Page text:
U.S. to send migrants back to Mexico to wait out asylum requests

WASHINGTON/MEXICO CITY (Reuters) - The United States will soon send non-Mexican migrants who cross the U.S. southern border back to wait in Mexico while their U.S. asylum requests are processed, a major change in immigration policy, the Trump administration announced on Thursday.

Immigrant advocates and human rights experts quickly denounced the policy change as illegal and violating the rights of refugees.

Mexico’s government said that it would accept some of those migrants for humanitarian reasons, in what many will see as an early concession to U.S. President Donald Trump’s administration by Mexico’s new president, Andres Manuel Lopez Obrador, who took office on Dec. 1.

“We want to discourage those who are claiming asylum fraudulently,” U.S. Homeland Security Secretary Kirstjen Nielsen told a congressional committee on Thursday, describing the plan.

In response to the plan, Mexico’s foreign ministry underscored that it still has the right to admit or reject the entry of foreigners into its territory.

“Mexico’s government has decided to take the following actions to benefit migrants, in particular unaccompanied and accompanied minors, and to protect the rights of those who want to start an asylum process in the United States,” the foreign ministry said.

But there appeared to be initial confusion within the Mexican government about the plan. Tonatiuh Guillén, who as head of Mexico’s National Migration Institute regulates migration in the country, said at a news conference on Thursday that the country would not be able to receive migrants from other countries until the regulatory framework had been established.

“We can’t begin to operate, we can’t begin to receive. We are not in a place to receive,” he said. “When will we able to do it? When the regulatory issues and operational issues are resolved,” he said.

Department of Homeland Security officials told reporters on condition of anonymity that the Mexican government has said asylum seekers would have access to attorneys in Mexico and that migrants would be able to enter the United States for their court hearings, without giving more details about how the process would work.

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“Operationally this will look a little bit different at different ports of entry simply based on what the infrastructure is like in the area,” said one official. “We are not implementing this on the entire U.S. border all at once.”

Nielsen said the new policy will not apply to Central American unaccompanied children, who have some special protections under U.S. law.

The administration is invoking a section of the Immigration and Nationality Act allowing the government to return migrants to a foreign country bordering the United States pending their immigration proceedings.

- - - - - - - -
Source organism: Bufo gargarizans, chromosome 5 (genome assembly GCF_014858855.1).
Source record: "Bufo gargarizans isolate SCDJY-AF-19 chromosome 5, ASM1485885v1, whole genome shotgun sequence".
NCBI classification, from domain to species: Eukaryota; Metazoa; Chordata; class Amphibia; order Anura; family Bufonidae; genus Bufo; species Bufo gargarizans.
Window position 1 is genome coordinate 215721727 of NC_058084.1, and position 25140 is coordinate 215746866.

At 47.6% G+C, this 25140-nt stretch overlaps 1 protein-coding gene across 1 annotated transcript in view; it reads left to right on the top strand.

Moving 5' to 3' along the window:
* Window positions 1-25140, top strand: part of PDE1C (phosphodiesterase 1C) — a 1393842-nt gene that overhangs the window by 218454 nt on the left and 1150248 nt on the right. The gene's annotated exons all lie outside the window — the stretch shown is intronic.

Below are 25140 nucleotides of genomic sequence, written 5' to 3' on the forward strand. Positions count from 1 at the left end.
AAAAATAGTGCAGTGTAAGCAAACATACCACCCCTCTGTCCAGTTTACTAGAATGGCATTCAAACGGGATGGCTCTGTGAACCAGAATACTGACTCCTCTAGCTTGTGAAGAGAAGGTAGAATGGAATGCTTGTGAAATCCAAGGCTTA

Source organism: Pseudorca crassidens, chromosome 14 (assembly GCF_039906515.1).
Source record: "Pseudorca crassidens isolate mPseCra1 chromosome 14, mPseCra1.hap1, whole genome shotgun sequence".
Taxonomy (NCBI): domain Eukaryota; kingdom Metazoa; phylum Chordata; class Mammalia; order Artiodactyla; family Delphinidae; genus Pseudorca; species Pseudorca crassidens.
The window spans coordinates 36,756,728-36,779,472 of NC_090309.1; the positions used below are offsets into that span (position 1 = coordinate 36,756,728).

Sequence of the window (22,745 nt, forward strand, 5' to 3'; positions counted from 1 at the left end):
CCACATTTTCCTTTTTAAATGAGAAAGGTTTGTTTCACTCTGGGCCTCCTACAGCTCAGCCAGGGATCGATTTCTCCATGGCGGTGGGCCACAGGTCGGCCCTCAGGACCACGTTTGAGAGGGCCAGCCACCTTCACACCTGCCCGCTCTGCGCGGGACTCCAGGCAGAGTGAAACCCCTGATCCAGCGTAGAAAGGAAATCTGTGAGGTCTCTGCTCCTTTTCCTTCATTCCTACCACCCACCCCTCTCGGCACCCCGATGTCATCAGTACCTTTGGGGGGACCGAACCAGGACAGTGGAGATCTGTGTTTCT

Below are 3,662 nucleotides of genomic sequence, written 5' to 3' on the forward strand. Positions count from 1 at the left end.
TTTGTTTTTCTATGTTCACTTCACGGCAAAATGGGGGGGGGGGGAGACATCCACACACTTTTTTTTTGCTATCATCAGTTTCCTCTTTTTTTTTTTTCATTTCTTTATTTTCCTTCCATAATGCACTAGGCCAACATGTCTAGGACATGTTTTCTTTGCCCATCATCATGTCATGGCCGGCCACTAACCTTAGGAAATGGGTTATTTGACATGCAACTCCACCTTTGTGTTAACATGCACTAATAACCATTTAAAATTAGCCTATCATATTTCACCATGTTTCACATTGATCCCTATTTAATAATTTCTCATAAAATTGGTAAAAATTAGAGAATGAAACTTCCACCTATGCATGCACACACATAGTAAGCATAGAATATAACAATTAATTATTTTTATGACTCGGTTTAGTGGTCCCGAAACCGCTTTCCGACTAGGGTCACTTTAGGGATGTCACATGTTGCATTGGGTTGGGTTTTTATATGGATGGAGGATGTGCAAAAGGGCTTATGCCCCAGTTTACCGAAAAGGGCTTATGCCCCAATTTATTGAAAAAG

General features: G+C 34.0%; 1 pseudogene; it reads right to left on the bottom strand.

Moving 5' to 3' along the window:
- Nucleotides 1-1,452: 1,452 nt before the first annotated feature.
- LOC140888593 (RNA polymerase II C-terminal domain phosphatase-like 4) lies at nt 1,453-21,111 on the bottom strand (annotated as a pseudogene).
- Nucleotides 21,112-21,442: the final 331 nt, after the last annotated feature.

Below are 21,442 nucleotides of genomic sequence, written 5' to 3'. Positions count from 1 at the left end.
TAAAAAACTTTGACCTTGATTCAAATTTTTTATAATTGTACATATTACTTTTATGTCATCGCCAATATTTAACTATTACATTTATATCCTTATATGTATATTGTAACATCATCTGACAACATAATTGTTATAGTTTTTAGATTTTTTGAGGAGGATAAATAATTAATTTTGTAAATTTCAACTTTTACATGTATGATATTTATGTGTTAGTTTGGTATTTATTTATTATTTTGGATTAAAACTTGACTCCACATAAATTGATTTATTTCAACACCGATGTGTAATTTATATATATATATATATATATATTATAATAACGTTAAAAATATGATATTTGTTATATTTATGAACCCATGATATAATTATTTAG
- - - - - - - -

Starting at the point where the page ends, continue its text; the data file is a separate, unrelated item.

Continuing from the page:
“We remain convinced that this is a power that the president was granted by Congress to execute exactly the way we have,” U.S. Secretary of State Mike Pompeo said in an interview with Fox News show host Laura Ingraham. “We’ve had lots of thought and legal review of this. We are confident that we are on firm ground.”

But the section of law being used by the Trump administration exempts anyone who is found inadmissible at the border because of a lack of documents, rather than for a criminal conviction, said Stephen Legomsky, a professor at the Washington University School of Law in St. Louis and a former senior DHS official during the Obama administration.

“That means the exemption to that section would apply to virtually every asylum seeker at the border,” he said.


Serious doubts remain over whether Mexico can keep vulnerable asylum seekers safe. Authorities are investigating the deaths of two Honduran teenagers kidnapped and killed in the border city of Tijuana last weekend.

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Immigrant and human rights advocates swiftly denounced the new policy, saying it violated international law and would put migrants at further risk.

“Make no mistake — Mexico is not a safe country for all people seeking protection,” said Amnesty International Executive Director Margaret Huang. “Many people seeking asylum in the United States face discrimination, exploitation, sexual assault, murder, or the possibility of being disappeared while traveling through Mexico or while forced to wait for extraordinarily long times in Mexican border towns.”

Trump tweeted on Nov. 24 that migrants at the U.S.-Mexico border would stay in Mexico until their asylum claims were individually approved in U.S. courts.

But Kennji Kizuka of the nonprofit group Human Rights First said serious questions remain about implementation of the plan.

“The administration seems to have no plan,” Kizuka said in a statement. “Will lawyers be able to visit their clients before hearings? Where will those hearings take place? We know that access to counsel is one of the most important factors in whether or not an asylum seeker is able to live in safety in the United States.”

The arrival of several thousand Central Americans in Tijuana about a month ago prompted Trump to mobilize the U.S. military to beef up border security. At the same time, the Trump administration has restricted the number of asylum applications accepted per day, saying they do not have the capacity to process more.

Illegal crossings at the southern border have dropped dramatically since the late 1970s, but in recent years applications for asylum have ballooned and more Central American families and unaccompanied children are migrating to the United States.

Reporting by Anthony Esposito and Yeganeh Torbati, additional reporting by Julia Love, Mica Rosenberg and Kristina Cooke; Editing by Christine Murray and Jonathan Oatis